An “Apple Hater’s” Thoughts on the iPad
What do I do when I’m not racing aquatic creatures competitively, participating in lumberjacking contests or breaking records for maple syrup tapping (all of which are things most Canadians do)? I work at a small IT company serving clients in the Toronto area. Last week, we had an iPad in the office for a few days, and I was able to spend some quality time with it, beyond a mere few minutes here and there on my way through my local Best Buy store.
I have a few thoughts on Apple’s tablet that I’d like to share. However, realizing that the web is already rife with reviews on the iPad, I thought I’d offer my thoughts from a slightly different perspective – that of a so-called “Apple hater.” If you’re a heavy PC user and you’re considering the iPad, you may appreciate some of my insight here.
Le gasp! How can you hate Apple, you weirdo?
People often confuse my preference of a PC over a Mac as hatred for Apple, but this simply isn’t so. True, I love using PC’s, I use the Windows operating system almost exclusively (both at work and at home) and have gone out of my way to avoid iPods when shopping for MP3 players. However, I readily admit that many of Apple’s products are fun to use, built well and have great interfaces.
I don’t subscribe to the “Steve Jobs is god and his products are like magical rainbow unicorn eggs that grant wishes” attitude that I’ve observed in some. But it’s not like I bow before Microsoft, either. What I’m trying to express is that I hold an objective viewpoint towards both PC’s and Macs, despite my personal preferences. Both have their faults, as they both have their strengths.
So the iPad Doesn’t Suck After All – The Pros
I was actually quite impressed with the iPad. It feels solidly constructed, and seems to be just the right size for a tablet. While clearly no replacement for a full notebook computer, it fits a specific role very well – that of a mobile web browsing and email communication device.
Great reading/browsing. The iPad’s operating system is incredibly smooth and fun to use, and its web browser is no different. In fact, I found it easier to read many web sites and blogs on its screen than on any of my other computers. I can’t quite put my finger on what it was that made such a difference, but it was noticeable.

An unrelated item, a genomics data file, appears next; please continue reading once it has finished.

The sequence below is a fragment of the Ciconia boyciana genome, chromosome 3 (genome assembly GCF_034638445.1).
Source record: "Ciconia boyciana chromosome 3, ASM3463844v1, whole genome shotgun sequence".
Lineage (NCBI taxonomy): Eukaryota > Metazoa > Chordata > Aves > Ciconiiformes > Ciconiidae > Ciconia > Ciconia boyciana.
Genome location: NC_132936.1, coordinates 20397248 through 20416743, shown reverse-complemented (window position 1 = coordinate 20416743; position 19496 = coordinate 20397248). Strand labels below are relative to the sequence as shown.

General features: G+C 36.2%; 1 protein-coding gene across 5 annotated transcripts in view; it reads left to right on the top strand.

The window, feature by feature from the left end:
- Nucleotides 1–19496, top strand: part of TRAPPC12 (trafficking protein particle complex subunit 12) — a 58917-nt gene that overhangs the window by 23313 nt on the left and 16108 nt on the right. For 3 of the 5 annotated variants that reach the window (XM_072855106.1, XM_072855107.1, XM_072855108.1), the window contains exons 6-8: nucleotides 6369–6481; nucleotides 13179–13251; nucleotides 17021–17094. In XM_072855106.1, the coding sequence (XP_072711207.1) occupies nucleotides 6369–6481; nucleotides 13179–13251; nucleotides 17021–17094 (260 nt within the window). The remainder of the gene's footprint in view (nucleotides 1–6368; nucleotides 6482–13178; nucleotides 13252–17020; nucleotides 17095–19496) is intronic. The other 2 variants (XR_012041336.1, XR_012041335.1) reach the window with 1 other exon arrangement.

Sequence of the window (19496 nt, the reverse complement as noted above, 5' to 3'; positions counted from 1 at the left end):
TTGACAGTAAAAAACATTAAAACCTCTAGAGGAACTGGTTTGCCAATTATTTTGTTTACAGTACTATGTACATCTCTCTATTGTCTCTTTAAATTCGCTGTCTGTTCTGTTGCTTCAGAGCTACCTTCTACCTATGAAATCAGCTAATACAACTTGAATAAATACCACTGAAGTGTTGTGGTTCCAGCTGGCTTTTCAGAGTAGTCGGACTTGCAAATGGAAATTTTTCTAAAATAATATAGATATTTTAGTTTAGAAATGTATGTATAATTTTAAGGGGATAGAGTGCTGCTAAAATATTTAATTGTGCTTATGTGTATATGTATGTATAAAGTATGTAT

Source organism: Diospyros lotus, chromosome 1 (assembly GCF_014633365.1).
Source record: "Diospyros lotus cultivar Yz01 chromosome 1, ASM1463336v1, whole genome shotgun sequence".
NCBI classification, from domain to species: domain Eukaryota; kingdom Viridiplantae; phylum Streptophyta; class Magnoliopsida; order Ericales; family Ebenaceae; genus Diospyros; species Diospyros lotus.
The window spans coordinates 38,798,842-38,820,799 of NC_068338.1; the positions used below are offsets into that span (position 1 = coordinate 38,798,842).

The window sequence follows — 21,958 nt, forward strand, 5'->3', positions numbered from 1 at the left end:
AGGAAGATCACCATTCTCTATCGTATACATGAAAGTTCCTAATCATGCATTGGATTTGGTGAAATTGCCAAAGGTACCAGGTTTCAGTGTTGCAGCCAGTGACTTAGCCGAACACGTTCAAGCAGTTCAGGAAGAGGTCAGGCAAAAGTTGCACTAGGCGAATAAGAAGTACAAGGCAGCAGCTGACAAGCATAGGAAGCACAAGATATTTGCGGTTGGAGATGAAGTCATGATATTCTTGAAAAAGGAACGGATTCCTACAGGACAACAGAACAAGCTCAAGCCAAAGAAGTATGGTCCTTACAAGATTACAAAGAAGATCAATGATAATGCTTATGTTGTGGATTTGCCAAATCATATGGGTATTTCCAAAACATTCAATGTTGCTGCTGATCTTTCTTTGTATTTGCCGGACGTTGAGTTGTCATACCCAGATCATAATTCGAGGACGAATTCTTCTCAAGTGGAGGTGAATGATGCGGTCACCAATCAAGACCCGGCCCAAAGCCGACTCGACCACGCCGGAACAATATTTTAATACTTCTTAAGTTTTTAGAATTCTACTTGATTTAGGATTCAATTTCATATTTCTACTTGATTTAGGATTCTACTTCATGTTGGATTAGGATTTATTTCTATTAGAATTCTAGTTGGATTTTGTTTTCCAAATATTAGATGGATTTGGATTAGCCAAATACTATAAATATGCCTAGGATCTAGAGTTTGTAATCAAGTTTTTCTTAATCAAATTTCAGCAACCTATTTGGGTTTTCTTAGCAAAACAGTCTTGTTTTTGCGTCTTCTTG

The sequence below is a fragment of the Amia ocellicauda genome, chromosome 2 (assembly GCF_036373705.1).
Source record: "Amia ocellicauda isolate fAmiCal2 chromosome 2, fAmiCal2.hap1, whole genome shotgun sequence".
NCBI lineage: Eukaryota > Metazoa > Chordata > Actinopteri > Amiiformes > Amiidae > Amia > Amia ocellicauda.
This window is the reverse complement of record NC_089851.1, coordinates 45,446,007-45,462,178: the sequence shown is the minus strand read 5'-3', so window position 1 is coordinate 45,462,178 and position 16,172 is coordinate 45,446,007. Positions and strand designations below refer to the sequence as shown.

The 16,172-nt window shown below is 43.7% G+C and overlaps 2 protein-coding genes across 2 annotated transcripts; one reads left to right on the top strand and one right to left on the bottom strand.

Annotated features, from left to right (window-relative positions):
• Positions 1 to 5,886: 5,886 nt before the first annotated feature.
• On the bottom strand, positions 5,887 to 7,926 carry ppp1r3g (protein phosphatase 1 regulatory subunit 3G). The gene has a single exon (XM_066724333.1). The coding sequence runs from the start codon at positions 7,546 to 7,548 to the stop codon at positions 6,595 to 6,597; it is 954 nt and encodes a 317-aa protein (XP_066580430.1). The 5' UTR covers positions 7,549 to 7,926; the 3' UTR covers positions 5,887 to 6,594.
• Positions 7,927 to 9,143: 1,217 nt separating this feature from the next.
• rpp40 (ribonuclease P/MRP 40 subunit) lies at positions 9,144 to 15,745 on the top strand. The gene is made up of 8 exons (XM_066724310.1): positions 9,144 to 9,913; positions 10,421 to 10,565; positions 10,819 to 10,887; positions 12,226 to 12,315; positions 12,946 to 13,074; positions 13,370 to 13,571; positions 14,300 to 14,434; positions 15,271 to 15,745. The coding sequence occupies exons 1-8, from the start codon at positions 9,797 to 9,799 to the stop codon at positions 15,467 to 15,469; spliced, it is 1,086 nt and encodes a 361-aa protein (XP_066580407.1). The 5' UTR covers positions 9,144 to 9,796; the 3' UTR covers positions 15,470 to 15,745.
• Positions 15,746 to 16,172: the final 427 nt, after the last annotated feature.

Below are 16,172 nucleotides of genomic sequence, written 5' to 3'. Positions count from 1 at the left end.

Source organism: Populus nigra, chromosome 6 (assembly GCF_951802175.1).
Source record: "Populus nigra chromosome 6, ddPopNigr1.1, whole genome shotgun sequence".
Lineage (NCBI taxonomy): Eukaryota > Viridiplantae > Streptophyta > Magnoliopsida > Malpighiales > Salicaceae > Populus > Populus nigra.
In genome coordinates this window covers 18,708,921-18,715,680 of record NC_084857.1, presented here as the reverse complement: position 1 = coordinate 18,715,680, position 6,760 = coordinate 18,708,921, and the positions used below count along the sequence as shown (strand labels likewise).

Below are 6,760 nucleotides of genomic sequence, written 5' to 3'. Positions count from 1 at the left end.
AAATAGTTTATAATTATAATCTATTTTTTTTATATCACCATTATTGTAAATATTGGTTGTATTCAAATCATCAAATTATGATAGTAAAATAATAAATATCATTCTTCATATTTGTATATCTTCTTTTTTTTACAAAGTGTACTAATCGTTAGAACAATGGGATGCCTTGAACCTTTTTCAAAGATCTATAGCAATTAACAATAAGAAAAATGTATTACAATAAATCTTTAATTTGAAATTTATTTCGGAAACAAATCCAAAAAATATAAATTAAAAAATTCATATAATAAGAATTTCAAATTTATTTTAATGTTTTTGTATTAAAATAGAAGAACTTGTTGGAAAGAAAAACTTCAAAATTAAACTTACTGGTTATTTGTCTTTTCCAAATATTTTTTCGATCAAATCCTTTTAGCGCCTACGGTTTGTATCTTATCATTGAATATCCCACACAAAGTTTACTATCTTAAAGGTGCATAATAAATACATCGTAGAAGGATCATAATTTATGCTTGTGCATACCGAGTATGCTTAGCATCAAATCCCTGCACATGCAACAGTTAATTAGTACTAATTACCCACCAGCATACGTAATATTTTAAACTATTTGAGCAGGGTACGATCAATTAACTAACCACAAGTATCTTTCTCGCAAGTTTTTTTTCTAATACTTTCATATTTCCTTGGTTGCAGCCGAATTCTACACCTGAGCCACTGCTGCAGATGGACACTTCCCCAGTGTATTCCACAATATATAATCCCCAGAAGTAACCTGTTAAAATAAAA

Good email client. The iPad’s email client is likewise easy to use and navigate. I was pleasantly surprised when connecting it to a Microsoft Exchange server with an SSL certificate (an email platform commonly used by businesses). This is something that’s caused me to go Hulk smash on more than a few iPhones, so I was expecting a fight. But it just worked! After all the problems I’ve had with iPhones connecting to Exchange servers, I was one error away from hanging myself. So, thank you, Apple.
On-screen keyboard. The biggest surprise, for me, was the iPad’s on-screen keyboard. I’ll be honest – I was expecting it to be awkward, at best. But when I started typing on it, I found that it allowed me to type almost as fast as I can touch-type on a regular keyboard. What’s more, I could do so with near 100% accuracy. The key spacing felt perfect, and the haptic feedback (it vibrates slightly on a key press) made the typing experience that much better. So yes, the iPad’s keyboard makes me want to kiss a walrus.
Ok, Maybe it Sucks a Little – The Cons
iTunes. I don’t like iTunes, and I don’t like being forced to install it to use an Apple product. But the iPad won’t even start up without being connected to iTunes, first. So I installed it on a notebook I didn’t care as much about. After making me download a 77 MB file and wait to install the software, it failed, and told me I had to reinstall iTunes. Nice. When I finally got it working and connected the iPad, it only needed about ten seconds to do its thing before the tablet was ready to go. Why can’t it be ready to use right out of the box?
Lack of Flash support. Like I said, web browsing on the iPad is really nice. But where’s Flash? Oh yeah, I forgot about Apple’s little feud with Adobe. So if you need to view content on the web that’s built in Flash, forget it; you’re out of luck. This is one thing that makes a Google Android tablet look particularly attractive when compared to the iPad – built-in support for Flash.
No USB ports. One of the first things I do when I pick up a new notebook or netbook is turn it around to see where the USB ports are. So imagine my disappointment when I inspected all four sides of the iPad to find absolutely no USB ports? Ok, even I said that this is no replacement for a full computer. But come on, not even one?
Built-in battery and storage. I really like being able to upgrade the storage in a mobile computer, or at least add more. I don’t want to have to buy a new tablet just because I’ve maxed out its storage capacity. And what about the battery? Rechargeable batteries die eventually and need to be replaced. Why should I have to buy a new iPad when this happens? I’d like to be able to swap out the battery myself, but alas, Apple doesn’t let you do that.
The verdict – Would I buy one?
If I really needed a tablet that did just what the iPad does, I’d consider buying one. There has to be a way around iTunes, right? 😉 But what really makes a purchase difficult to justify is the price. The base model starts at $550 CDN. The 64 GB model with 3G connectivity that we had at work last week cost $880. For that price, I could buy two loaded, fully functional netbooks.
With a great email and browsing experience, and an amazing on-screen keyboard, the iPad is a great tablet computer; But considering the level of functionality that Apple withholds from you for the price, I can’t see it being worth your hard-earned pesos. If money is no object to you, and you can stand iTunes, then I’d recommend it. If it were a couple hundred dollars less, I might already have one. But as it stands now, 367 coconuts might give me more value for my money.